To see the rest of my February Challenge photos, check the “Challenge” category here on the blog or visit my Flickr Set.

February Challenge: Day 2 – Liquid Ice

Liquid Ice

WEEK 1 = CLEAR

Ice cube on a glossy black plate as it melts into a small puddle of water.

I’m kind of bending the rules on the project… this is actually a grayscale image. The photo was pretty much black and white anyways, and it had some extra impact by going grayscale. I’m going to justify it being ok because my color of the week is clear — so this trick probably won’t work when I choose a "real" color.

My buddy “the_wolf_brigade” justified it well: Clear is like the chameleon of colours, so I wouldn’t say it’s cheating to increase the saturation of the clear tones… :D

To see the rest of my February Challenge photos, check the “Challenge” category here on the blog or visit my Flickr Set.

December Challenge: Day 19 – Robert Lawson

Robert Lawson

Robert is one of the Engineering Managers at Quartus Engineering, where I work as a mechanical engineer. He’s not my manager though — he works on the analysis side of the business (the dark side), whereas I work on the design side. That’s OK, I still like him. He was also involved with the Formula SAE program in college (as was I), and he still has a bit of an infatuation with fast cars and auto racing. Here are some FSAE event photos from 2004 (which is the last one I actually participated in).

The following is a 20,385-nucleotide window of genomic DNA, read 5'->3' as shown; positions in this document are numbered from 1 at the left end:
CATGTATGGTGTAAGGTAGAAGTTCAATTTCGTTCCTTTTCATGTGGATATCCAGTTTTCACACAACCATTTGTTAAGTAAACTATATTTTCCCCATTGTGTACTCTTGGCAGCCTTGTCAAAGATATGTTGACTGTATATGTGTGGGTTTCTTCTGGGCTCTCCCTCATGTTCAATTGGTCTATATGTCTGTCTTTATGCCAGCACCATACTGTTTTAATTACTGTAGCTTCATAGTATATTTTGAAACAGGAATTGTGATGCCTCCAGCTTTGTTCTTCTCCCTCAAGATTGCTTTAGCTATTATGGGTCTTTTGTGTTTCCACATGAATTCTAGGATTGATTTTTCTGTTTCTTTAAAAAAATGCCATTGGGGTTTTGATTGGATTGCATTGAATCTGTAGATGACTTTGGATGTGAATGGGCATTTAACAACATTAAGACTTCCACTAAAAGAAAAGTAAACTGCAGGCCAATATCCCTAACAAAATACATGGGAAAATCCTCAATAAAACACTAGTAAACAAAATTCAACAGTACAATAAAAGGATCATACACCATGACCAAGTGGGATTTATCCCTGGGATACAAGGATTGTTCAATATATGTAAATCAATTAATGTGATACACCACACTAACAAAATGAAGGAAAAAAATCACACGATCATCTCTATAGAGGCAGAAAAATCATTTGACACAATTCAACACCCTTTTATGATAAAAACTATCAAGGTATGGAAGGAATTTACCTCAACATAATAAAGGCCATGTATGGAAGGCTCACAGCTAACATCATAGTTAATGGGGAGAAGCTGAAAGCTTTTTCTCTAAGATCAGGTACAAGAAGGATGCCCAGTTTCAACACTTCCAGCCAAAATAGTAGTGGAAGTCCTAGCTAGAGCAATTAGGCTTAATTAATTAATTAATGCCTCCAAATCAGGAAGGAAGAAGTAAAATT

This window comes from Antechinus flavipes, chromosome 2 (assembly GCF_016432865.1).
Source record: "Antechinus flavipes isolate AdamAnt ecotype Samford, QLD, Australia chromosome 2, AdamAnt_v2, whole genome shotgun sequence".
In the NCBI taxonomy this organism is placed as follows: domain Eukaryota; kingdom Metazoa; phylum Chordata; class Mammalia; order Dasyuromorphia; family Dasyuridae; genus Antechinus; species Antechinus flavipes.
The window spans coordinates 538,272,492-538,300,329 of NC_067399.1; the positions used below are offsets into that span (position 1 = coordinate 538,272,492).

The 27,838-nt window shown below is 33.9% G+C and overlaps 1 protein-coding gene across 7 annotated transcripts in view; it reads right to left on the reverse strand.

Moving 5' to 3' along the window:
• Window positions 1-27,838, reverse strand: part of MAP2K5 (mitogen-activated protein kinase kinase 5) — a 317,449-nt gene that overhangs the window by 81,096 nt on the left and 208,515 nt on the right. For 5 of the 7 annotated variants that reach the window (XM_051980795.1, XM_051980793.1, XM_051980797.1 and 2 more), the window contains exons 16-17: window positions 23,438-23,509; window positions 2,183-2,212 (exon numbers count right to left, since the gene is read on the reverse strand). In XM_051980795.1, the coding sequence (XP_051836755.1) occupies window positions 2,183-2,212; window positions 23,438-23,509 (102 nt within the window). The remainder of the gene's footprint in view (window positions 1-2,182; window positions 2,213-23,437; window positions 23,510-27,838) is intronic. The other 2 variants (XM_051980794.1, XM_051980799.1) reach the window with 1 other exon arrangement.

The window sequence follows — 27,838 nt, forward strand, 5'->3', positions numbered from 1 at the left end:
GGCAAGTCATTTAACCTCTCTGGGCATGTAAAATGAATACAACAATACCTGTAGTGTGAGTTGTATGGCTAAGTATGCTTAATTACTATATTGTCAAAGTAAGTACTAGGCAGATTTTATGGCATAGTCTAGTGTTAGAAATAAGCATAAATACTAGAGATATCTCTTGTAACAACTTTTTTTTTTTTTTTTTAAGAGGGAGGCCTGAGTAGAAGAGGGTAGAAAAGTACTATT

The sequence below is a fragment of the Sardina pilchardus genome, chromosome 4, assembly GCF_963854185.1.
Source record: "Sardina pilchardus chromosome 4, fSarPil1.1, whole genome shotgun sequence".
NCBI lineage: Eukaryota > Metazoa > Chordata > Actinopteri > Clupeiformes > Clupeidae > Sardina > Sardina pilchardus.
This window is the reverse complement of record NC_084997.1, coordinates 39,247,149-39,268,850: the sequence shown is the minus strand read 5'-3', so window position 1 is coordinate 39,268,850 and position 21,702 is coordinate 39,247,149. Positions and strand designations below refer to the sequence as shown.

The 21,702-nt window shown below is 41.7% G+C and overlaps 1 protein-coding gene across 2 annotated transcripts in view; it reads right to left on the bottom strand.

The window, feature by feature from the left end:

I took this photo pretty much from the vantage point of my desk just outside of Robert’s office. I noticed that his window acted as a decent mirror after it got dark outside, so I asked him if I could take his photo. He said “Sure, what do I do?” I says “Just keep doing what you’re doing and don’t mind me.” So this is what Robert does for about 50% of is day, and the other 50% is spent talking on the phone with customers and whatnot.

To see the rest of my December Challenge photos, check the “Challenge” category here on the blog or visit my Flickr Set.

December Challenge: Day 18 – Rex Auer

Rex Auer

I already shot one of Rex, but I didn’t get much of his face in the photo the last time. That one was more about the masked figure and his shadow than anything else. This one is a little more about my son Rex.

I shot this at ISO 3200 with the intent of converting to black and white. All that “grain” in this shot was grown right in the camera. The nice thing about using a high ISO (in addition to looking decent in b/w) is that you can shoot little hams like Rex in low light without waiting for the flash to catch up. I took about 80 shots of him within a 10 minute window.

To see the rest of my December Challenge photos, check the “Challenge” category here on the blog or visit my Flickr Set.